Masks Do Not Work--Peer Reviewed Science Studies Documents
Dr. Denis Rancourt, PhD , Fmr Prof. of Physics at Univ. of Ottawa, is interviewed by Del Bigtree of the Highwire TV Show, and discusses the numerous research papers that establish the uselessness of wearing a mask. Also he talked about the criminals behind the pandemic declaration. Please Share and Subscribe
Many potential harms may arise from broad public policies to wear masks, and the following unanswered questions arise:
Do used and loaded masks become sources of enhanced transmission, for the wearer and others?
Do masks become collectors and retainers of pathogens that the mask wearer would otherwise avoid when breathing without a mask?
Are large droplets captured by a mask atomized or aerolized into breathable components? Can virions escape an evaporating droplet stuck to a mask fiber?
What are the dangers of bacterial growth on a used and loaded mask?
How do pathogen-laden droplets interact with environmental dust and aerosols captured on the mask?
What are long-term health effects on HCW, such as headaches, arising from impeded breathing?
Are there negative social consequences to a masked society?
Are there negative psychological consequences to wearing a mask, as a fear-based behavioural modification?
What are the environmental consequences of mask manufacturing and disposal?
Do the masks shed fibres or substances that are harmful when inhaled?
By making mask-wearing recommendations and policies for the general public, or by expressly condoning the practice, governments have both ignored the scientific evidence and done the opposite of following the precautionary principle.
In an absence of knowledge, governments should not make policies that have a hypothetical potential to cause harm. The government has an onus barrier before it instigates a broad social-engineering intervention, or allows corporations to exploit fear-based sentiments.
Furthermore, individuals should know that there is no known benefit arising from wearing a mask in a viral respiratory illness epidemic, and that scientific studies have shown that any benefit must be residually small, compared to other and determinative factors.
Otherwise, what is the point of publicly-funded science?
The present paper about masks illustrates the degree to which governments, the mainstream media, and institutional propagandists can decide to operate in a science vacuum, or select only incomplete science that serves their interests. Such recklessness is also certainly the case with the current global lockdown of over 1 billion people, an unprecedented experiment in medical and political history.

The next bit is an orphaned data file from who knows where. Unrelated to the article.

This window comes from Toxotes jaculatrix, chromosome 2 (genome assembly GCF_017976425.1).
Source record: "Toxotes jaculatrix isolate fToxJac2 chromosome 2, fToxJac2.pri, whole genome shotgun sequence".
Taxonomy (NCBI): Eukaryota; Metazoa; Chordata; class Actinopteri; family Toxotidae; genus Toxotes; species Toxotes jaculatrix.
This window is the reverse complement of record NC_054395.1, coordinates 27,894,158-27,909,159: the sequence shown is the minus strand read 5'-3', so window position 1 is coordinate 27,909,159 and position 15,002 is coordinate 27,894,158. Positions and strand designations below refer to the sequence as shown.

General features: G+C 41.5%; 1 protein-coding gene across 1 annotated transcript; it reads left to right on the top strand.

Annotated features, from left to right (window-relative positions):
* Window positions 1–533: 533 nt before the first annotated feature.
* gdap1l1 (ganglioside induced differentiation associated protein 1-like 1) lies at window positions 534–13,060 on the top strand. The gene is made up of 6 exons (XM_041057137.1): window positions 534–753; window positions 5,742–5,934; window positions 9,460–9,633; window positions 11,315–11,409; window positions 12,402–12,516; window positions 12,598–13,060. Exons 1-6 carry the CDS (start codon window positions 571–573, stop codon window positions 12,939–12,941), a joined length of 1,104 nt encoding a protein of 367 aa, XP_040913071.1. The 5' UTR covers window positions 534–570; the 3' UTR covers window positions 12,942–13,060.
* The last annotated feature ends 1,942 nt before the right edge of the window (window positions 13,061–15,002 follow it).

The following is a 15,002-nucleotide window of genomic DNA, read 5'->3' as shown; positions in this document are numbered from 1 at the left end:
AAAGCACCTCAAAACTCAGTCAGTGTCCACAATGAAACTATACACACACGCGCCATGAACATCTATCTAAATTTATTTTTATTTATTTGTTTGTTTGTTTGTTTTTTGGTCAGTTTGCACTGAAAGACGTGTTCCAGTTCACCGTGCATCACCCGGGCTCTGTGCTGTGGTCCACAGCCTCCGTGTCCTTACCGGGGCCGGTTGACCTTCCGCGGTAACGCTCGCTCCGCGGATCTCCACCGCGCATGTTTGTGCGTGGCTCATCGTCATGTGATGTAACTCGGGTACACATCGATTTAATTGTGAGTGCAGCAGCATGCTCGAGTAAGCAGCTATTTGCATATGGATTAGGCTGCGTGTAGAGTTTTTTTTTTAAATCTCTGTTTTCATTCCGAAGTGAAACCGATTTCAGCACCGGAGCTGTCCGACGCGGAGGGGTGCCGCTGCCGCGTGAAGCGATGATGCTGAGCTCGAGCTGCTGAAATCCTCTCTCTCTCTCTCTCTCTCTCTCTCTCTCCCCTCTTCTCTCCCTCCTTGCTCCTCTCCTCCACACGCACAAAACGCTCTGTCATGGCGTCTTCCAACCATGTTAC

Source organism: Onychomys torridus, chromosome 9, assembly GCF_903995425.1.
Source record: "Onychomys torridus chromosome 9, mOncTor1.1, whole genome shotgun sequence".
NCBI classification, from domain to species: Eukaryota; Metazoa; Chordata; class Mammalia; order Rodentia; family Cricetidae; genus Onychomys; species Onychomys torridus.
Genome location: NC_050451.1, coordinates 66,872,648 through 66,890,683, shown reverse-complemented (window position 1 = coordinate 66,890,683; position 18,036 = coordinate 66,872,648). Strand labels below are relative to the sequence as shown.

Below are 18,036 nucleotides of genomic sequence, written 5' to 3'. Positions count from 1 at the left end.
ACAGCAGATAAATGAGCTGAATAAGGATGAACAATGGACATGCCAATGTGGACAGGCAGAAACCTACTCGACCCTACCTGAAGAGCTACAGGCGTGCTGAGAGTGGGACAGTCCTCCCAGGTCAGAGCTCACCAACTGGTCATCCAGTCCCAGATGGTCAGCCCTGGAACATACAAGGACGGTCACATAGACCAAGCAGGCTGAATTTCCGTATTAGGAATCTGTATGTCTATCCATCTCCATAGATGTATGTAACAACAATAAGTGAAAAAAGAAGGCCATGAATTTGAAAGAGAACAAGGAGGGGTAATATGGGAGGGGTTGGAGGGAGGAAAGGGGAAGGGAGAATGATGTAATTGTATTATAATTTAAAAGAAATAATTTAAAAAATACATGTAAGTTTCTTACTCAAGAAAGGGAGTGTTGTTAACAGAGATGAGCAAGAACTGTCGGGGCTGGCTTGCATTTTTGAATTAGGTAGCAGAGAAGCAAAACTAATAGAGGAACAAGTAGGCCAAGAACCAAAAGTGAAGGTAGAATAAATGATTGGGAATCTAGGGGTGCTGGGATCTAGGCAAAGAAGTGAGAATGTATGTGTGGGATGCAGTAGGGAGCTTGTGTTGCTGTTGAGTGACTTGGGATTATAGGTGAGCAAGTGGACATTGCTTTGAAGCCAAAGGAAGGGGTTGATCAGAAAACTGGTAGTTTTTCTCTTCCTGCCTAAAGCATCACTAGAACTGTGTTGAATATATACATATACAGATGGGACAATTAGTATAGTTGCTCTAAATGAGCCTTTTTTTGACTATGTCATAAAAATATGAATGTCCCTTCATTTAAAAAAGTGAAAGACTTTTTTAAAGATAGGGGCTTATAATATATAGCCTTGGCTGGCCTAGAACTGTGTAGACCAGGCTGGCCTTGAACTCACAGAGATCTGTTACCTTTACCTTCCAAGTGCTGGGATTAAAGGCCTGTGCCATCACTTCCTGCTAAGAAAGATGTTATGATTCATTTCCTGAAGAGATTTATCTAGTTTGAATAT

Baccam, P. et al. (2006) “Kinetics of Influenza A Virus Infection in Humans”, Journal of Virology Jul 2006, 80 (15) 7590-7599; DOI: 10.1128/JVI.01623-05
Balazy et al. (2006) “Do N95 respirators provide 95% protection level against airborne viruses, and how adequate are surgical masks?”, American Journal of Infection Control, Volume 34, Issue 2, March 2006, Pages 51-57. doi:10.1016/j.ajic.2005.08.018
Biggerstaff, M. et al. (2014) “Estimates of the reproduction number for seasonal, pandemic, and zoonotic influenza: a systematic review of the literature”, BMC Infect Dis 14, 480 (2014).
Brooke, C. B. et al. (2013) “Most Influenza A Virions Fail To Express at Least One Essential Viral Protein”, Journal of Virology Feb 2013, 87 (6) 3155-3162; DOI: 10.1128/JVI.02284-12
Coburn, B. J. et al. (2009) “Modeling influenza epidemics and pandemics: insights into the future of swine flu (H1N1)”, BMC Med 7, 30.
Davies, A. et al. (2013) “Testing the Efficacy of Homemade Masks: Would They Protect in an Influenza Pandemic?”, Disaster Medicine and Public Health Preparedness, Available on CJO 2013 doi:10.1017/dmp.2013.43
Despres, V. R. et al. (2012) “Primary biological aerosol particles in the atmosphere: a review”, Tellus B: Chemical and Physical Meteorology, 64:1, 15598, DOI: 10.3402/tellusb.v64i0.15598
Dowell, S. F. (2001) “Seasonal variation in host susceptibility and cycles of certain infectious diseases”, Emerg Infect Dis. 2001;7(3):369-374. doi:10.3201/eid0703.010301
Hammond, G. W. et al. (1989) “Impact of Atmospheric Dispersion and Transport of Viral Aerosols on the Epidemiology of Influenza”, Reviews of Infectious Diseases, Volume 11, Issue 3, May 1989, Pages 494-497,
Haas, C.N. et al. (1993) “Risk Assessment of Virus in Drinking Water”, Risk Analysis, 13: 545-552. doi:10.1111/j.1539-6924.1993.tb00013.x
HealthKnowlege-UK (2020) “Charter 1a – Epidemiology: Epidemic theory (effective & basic reproduction numbers, epidemic thresholds) & techniques for analysis of infectious disease data (construction & use of epidemic curves, generation numbers, exceptional reporting & identification of significant clusters)”,
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